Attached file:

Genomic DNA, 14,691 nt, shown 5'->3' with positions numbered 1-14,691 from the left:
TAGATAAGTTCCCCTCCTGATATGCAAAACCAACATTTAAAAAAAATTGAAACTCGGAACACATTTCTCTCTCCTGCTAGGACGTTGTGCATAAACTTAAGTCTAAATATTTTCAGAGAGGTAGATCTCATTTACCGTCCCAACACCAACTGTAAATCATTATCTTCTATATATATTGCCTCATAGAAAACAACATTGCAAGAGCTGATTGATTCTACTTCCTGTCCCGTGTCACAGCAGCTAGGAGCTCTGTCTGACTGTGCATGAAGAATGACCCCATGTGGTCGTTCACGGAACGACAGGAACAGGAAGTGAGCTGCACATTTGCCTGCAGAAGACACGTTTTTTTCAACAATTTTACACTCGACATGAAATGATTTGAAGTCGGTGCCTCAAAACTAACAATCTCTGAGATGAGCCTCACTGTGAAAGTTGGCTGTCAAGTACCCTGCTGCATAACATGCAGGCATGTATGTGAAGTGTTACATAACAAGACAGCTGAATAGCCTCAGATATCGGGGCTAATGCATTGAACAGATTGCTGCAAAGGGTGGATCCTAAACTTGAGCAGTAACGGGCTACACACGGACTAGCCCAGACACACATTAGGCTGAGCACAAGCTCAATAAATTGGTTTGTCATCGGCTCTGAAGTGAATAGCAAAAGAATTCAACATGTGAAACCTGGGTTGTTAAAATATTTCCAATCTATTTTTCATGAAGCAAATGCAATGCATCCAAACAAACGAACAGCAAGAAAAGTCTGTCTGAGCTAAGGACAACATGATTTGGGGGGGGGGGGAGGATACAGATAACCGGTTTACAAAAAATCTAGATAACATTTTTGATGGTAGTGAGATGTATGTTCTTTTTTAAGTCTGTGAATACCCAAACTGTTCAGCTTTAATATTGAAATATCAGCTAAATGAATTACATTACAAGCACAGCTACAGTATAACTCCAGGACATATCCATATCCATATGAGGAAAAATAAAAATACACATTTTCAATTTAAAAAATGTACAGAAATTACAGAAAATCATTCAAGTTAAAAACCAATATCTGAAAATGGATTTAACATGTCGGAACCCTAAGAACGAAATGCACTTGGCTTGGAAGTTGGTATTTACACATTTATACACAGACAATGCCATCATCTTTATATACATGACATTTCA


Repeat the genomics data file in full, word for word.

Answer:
Genomic DNA, 14,691 nt, shown 5'->3' with positions numbered 1-14,691 from the left:
TAGATAAGTTCCCCTCCTGATATGCAAAACCAACATTTAAAAAAAATTGAAACTCGGAACACATTTCTCTCTCCTGCTAGGACGTTGTGCATAAACTTAAGTCTAAATATTTTCAGAGAGGTAGATCTCATTTACCGTCCCAACACCAACTGTAAATCATTATCTTCTATATATATTGCCTCATAGAAAACAACATTGCAAGAGCTGATTGATTCTACTTCCTGTCCCGTGTCACAGCAGCTAGGAGCTCTGTCTGACTGTGCATGAAGAATGACCCCATGTGGTCGTTCACGGAACGACAGGAACAGGAAGTGAGCTGCACATTTGCCTGCAGAAGACACGTTTTTTTCAACAATTTTACACTCGACATGAAATGATTTGAAGTCGGTGCCTCAAAACTAACAATCTCTGAGATGAGCCTCACTGTGAAAGTTGGCTGTCAAGTACCCTGCTGCATAACATGCAGGCATGTATGTGAAGTGTTACATAACAAGACAGCTGAATAGCCTCAGATATCGGGGCTAATGCATTGAACAGATTGCTGCAAAGGGTGGATCCTAAACTTGAGCAGTAACGGGCTACACACGGACTAGCCCAGACACACATTAGGCTGAGCACAAGCTCAATAAATTGGTTTGTCATCGGCTCTGAAGTGAATAGCAAAAGAATTCAACATGTGAAACCTGGGTTGTTAAAATATTTCCAATCTATTTTTCATGAAGCAAATGCAATGCATCCAAACAAACGAACAGCAAGAAAAGTCTGTCTGAGCTAAGGACAACATGATTTGGGGGGGGGGGGAGGATACAGATAACCGGTTTACAAAAAATCTAGATAACATTTTTGATGGTAGTGAGATGTATGTTCTTTTTTAAGTCTGTGAATACCCAAACTGTTCAGCTTTAATATTGAAATATCAGCTAAATGAATTACATTACAAGCACAGCTACAGTATAACTCCAGGACATATCCATATCCATATGAGGAAAAATAAAAATACACATTTTCAATTTAAAAAATGTACAGAAATTACAGAAAATCATTCAAGTTAAAAACCAATATCTGAAAATGGATTTAACATGTCGGAACCCTAAGAACGAAATGCACTTGGCTTGGAAGTTGGTATTTACACATTTATACACAGACAATGCCATCATCTTTATATACATGACATTTCA